The mood at the Omni Shoreham Hotel late Saturday afternoon was off the electrical meter when Rush Limbaugh took center stage at the Conservative Political Action Conference (CPAC).
Hundreds of revelers packed the Regency Ballroom and hundreds more filled overflow rooms, hallways and stairways to watch on wide-screen TVs. It was a rare and much-anticipated public appearance of the man so powerful that President Obama singled him out for destruction in his administration's first days.
Conservative pundits, party leaders and movement bigwigs took special care to position themselves close by so they could hang on every word of the only person who actually could accomplish what the three-day conference was all about - jump-starting the flagging conservative cause.
Fox News joined C-SPAN in carrying the nearly hour-and-a-half experience, while CNN broke ranks with the "mainstream media" and aired most of the speech as well.
It was an address that could have altered the election had it been delivered early last fall by any Republican presidential candidate.
About midway through Mr. Limbaugh's clear-headed, timely and sometimes rambunctious call to ideological arms, my BlackBerry began buzzing with elated text messages from across the Omni and across the nation.
A friend in Los Angeles e-mailed a one-liner: "Best speech I have ever seen."
My urbane father-in-law, the first person I knew who copped to listening to Mr. Limbaugh and who has been witness to most of the big events of the modern age, called it the "most thrilling thing [he's] seen on TV."
Hugh Hewitt simply titled his post-speech blog post "The Speech, 2009" and wrote: "Rush gave a speech ... that will be talked about for years and even decades."
Spokespeople for CPAC said it was the best-received speech in the conference's 36 years. And that included Ronald Reagan, who, by the way, was no rhetorical slouch.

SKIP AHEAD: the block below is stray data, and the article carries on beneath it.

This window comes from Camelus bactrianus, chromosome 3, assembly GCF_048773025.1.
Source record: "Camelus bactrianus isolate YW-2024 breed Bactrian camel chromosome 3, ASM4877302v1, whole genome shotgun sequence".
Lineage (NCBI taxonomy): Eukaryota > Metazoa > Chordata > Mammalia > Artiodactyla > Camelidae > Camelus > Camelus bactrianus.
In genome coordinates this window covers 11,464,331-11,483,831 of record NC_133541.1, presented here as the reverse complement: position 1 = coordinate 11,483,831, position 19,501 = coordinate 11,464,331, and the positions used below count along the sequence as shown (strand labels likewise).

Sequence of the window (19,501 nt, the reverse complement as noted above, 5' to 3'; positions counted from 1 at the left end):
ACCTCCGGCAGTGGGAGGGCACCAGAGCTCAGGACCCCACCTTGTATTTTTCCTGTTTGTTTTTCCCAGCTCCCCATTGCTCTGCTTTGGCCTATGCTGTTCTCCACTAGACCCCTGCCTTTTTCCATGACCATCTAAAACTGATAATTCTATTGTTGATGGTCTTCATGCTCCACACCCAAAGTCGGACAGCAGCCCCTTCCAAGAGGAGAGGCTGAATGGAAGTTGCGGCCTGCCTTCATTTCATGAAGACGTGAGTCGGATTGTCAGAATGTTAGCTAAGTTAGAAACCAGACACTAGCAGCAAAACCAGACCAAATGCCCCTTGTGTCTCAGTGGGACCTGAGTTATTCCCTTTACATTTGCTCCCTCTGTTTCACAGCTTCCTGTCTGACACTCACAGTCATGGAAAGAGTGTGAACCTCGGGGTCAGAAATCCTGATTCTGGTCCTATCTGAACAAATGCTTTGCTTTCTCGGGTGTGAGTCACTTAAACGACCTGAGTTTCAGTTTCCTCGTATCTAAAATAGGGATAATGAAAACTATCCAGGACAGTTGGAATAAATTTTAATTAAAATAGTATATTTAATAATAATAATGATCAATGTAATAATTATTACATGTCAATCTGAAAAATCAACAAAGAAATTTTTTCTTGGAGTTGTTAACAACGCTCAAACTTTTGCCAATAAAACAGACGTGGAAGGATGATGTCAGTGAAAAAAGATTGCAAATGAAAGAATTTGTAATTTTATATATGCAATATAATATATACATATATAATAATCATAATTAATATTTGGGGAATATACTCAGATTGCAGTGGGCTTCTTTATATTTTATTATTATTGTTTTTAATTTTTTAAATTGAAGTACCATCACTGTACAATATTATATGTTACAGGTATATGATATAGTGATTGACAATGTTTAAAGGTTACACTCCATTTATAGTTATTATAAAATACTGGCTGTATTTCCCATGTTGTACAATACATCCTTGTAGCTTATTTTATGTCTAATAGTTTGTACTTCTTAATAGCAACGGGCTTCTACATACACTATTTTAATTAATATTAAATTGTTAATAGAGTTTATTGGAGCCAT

By any measure, Mr. Limbaugh hit the ball out of the park. He may have done so for the team that, these days, many people are rooting against. But the ball did land over the fence.
On the other hand, the "drive-by media" - as Mr. Limbaugh aptly refers to his business competition and ideological foes - portrayed a completely different event.
Clearly taking their cues from Mr. Obama - as well as Democratic leaders Nancy Pelosi and Harry Reid - the Fourth Estate, without the benefit of a Frank Luntz focus group or an instant poll, immediately labeled the speech as "angry" and alienating to "moderate voters."
The netroots, the mainstream media's devious protector from its left flank (e.g., the Huffington Post, Media Matters and the Daily Kos) also opined as if they had witnessed a hate crime.
Anonymous liberal commentators, the rabid pests of the new media, sought out the most popular conservative blogs to flood the zone with familiar Rush Limbaugh slanders. Their goal: To demoralize the right with layer upon layer of media domination. Only talk radio with its emphasis on Socratic debate over raw emotionalism and with Mr. Limbaugh in the driver's seat has escaped the left's clutches of pure media dominance.
For years, the radio kin of these underhanded online annoyances - coined by Rush as "seminar callers" - have read their Democratic National Committee-produced scripts to muddy the political waters. Talk-show call screeners will be on double duty this week trying to keep off the air anyone who might try to tear down the post-speech unity and elation.
For more than a generation, the traditional media has tried to build a wall around public sentiment to protect the Democratic Party from articulate critics. Recent election cycles and the emergence of the Internet have only exacerbated the situation. In the past year, media bias has gotten out of hand.
But it has not been able to stop that mountain we call Rush. He is much more than an entertainer or a person who can "motivate the base" - as the media repeats like cheap talking points.
He has the uncanny ability to expose the intricate web of bias to those who do not yet know that they should doubt the media's sincerity. Many in the Regency Ballroom on Saturday night were once dupes or elitists like me who were shown the light by a guy who didn't even graduate college.
With newspapers long ago judged as far gone on the left and television networks turned off for good by enraged customers, the media has good reason to hate Mr. Limbaugh.
Mr. Limbaugh is the man who is most to blame for their demise. No wonder they bad-mouth him every chance they get.
• Andrew Breitbart is the founder of the news Web site www.breitbart.com and is co-author of "Hollywood Interrupted: Insanity Chic in Babylon - the Case Against Celebrity."